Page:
MMWR News Synopsis
Friday, December 20, 2019
- Driving Under the Influence of Marijuana and Illicit Drugs Among Persons Aged ≥16 Years — United States, 2018
- Estimating the Incidence of Influenza at the State Level — Utah, 2016–17 and 2017–18 Influenza Seasons
- Ebola Virus Disease Outbreak — Democratic Republic of the Congo, August 2018–November 2019
- Notes from the Field
Driving Under the Influence of Marijuana and Illicit Drugs Among Persons Aged ≥16 Years — United States, 2018
CDC Media Relations
Driving under the influence of drugs and alcohol is a serious public health concern that kills about 30 people a day. In 2018, 12 million Americans aged 16 and older reported driving under the influence of marijuana and 2.3 million reported driving under the influence of illicit drugs other than marijuana. Although lower than the 20.5 million who reported driving under the influence of alcohol in 2018, driving under the influence of marijuana and other illicit drugs is a growing concern, especially among youth and young adults.
Estimating the Incidence of Influenza at the State Level — Utah, 2016–17 and 2017–18 Influenza Seasons
CDC Media Relations
Timely state- or local-level estimates of the number of people who are ill and seek medical care due to influenza (flu) contribute to preparedness and communication messages needed during flu season and in the event of a flu pandemic. As flu season approaches, pilot work done at the Utah Department of Health and Salt Lake County Health Department to estimate seasonal flu burden and severity may help inspire other health departments to adopt similar measures. Methods used by CDC to estimate the numbers of people who are ill, seek medical care, or who are hospitalized due to flu nationally were applied for the first time at state and local levels. Results showed that in Utah during the 2017-18 flu season, approximately 11% of Utah residents were sick due to flu, and 3,900 of these people had severe flu illness requiring hospitalization. These findings complement a previous report (https://www.cdc.gov/mmwr/volumes/68/wr/mm6806a7.htm) on real-time flu season severity estimation in Utah that is now actively used in the state (http://health.utah.gov/epi/diseases/influenza/surveillance/2019-2020/Utah_Weekly_Influenza_Report.htmlexternal icon). State or county health departments may consider adapting these reproducible methods in their jurisdictions to estimate local flu disease burden and severity to help public health officials, policymakers, and clinicians tailor flu messaging, planning, and responses for seasonal flu epidemics and pandemics.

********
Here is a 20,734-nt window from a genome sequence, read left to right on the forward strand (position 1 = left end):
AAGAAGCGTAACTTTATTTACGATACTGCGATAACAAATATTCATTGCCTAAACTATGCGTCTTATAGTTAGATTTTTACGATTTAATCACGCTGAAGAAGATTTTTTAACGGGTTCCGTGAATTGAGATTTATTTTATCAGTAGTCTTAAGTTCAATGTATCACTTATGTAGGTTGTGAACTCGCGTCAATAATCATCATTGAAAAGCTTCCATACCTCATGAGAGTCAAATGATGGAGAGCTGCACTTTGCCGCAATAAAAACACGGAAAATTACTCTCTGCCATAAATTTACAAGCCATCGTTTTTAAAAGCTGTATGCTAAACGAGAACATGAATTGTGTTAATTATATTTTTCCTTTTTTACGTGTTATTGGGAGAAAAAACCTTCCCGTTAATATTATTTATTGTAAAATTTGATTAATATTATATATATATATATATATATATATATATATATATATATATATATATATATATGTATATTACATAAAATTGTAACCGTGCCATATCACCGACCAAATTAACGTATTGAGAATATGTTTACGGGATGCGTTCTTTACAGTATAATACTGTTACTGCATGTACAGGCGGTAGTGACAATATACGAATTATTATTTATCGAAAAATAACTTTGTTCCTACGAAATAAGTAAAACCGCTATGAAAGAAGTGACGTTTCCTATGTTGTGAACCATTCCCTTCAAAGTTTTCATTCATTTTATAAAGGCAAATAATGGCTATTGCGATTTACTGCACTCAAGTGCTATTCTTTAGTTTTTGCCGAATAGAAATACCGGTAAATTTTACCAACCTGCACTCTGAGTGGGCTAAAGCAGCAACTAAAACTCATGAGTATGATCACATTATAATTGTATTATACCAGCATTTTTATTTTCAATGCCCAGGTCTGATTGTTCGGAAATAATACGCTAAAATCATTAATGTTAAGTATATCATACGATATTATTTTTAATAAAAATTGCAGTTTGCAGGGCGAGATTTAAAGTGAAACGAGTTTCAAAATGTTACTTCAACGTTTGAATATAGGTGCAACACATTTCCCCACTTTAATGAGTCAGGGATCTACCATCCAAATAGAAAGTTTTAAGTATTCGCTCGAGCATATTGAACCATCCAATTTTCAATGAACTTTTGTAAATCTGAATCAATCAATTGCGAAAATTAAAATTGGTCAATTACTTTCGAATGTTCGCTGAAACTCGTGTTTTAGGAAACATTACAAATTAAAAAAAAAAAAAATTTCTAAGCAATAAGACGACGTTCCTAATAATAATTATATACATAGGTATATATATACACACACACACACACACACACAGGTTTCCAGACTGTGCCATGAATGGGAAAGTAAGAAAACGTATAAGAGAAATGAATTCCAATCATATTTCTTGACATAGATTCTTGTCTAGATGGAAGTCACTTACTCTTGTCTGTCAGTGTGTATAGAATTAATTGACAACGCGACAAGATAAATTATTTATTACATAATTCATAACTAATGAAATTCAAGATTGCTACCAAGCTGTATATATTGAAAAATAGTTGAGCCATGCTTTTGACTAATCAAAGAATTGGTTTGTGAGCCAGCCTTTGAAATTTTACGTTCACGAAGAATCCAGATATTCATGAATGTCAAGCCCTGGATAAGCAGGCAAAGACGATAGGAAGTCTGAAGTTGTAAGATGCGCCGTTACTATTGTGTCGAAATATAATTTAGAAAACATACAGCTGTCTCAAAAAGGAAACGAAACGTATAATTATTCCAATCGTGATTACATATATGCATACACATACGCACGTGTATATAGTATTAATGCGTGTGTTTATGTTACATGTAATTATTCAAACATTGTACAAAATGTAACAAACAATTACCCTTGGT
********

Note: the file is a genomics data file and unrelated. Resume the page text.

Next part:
CDC Media Relations
The Democratic Republic of Congo’s (DRC) Ministry of Health (MoH), along with international partners, have improved the MoH’s ability to respond to the DRC’s current Ebola epidemic and to identify targeted intervention strategies for affected health zones. However, because this outbreak is happening in the context of more violence than seen in earlier outbreaks, there is a need for innovative approaches beyond the conventional Ebola response. On August 1, 2018, the DRC MoH declared the tenth outbreak of Ebola virus disease (Ebola) in DRC, in the North Kivu Province in eastern DRC on the border with Uganda. From the beginning of the outbreak to November 17, 2019, a total of 3,296 Ebola cases and 2,196 (67%) deaths were reported, making this the second largest documented outbreak after the 2014–2016 epidemic in West Africa. Since August 2018, the DRC MoH has been collaborating with international partners to control the outbreak. Although the DRC has successfully contained Ebola outbreaks in the past, challenges specific to North Kivu and Ituri provinces have complicated outbreak control. Limited infrastructure and resources, armed conflict, and community distrust of local authorities and international partners are major challenges faced by the Ebola response.
Methyl mercury is an extremely dangerous toxicant. Its presence in a consumer product, such as a skin lightening cream, presents a public health threat. Researchers report a case of methyl mercury poisoning from a skin lightening cream obtained in Mexico. Other than a single case of a laboratory scientist poisoned with a similar mercury compound, this is the first case of such organic mercury poisoning in the U.S. in nearly 50 years.
This is the first reported case of Shewanella haliotis in the Americas. This case highlights the importance of preventing seafood-associated infections. Shewanella haliotis is an emerging human pathogen. S. haliotis is ecologically distributed in marine environments including broad contamination of cultivated shellfish. Consumption of raw seafood can be an important vehicle for foodborne illnesses and outbreaks. The epidemiologic exposure history in this case supports the link between raw fish consumption and infection. This case highlights the importance of preventing seafood-associated infections and the need to consider rare human pathogens in immunocompromised, marine-exposed populations, as well as persons who might have been infected outside the United States.
CDC works 24/7 protecting America’s health, safety and security. Whether diseases start at home or abroad, are curable or preventable, chronic or acute, or from human activity or deliberate attack, CDC responds to America’s most pressing health threats. CDC is headquartered in Atlanta and has experts located throughout the United States and the world.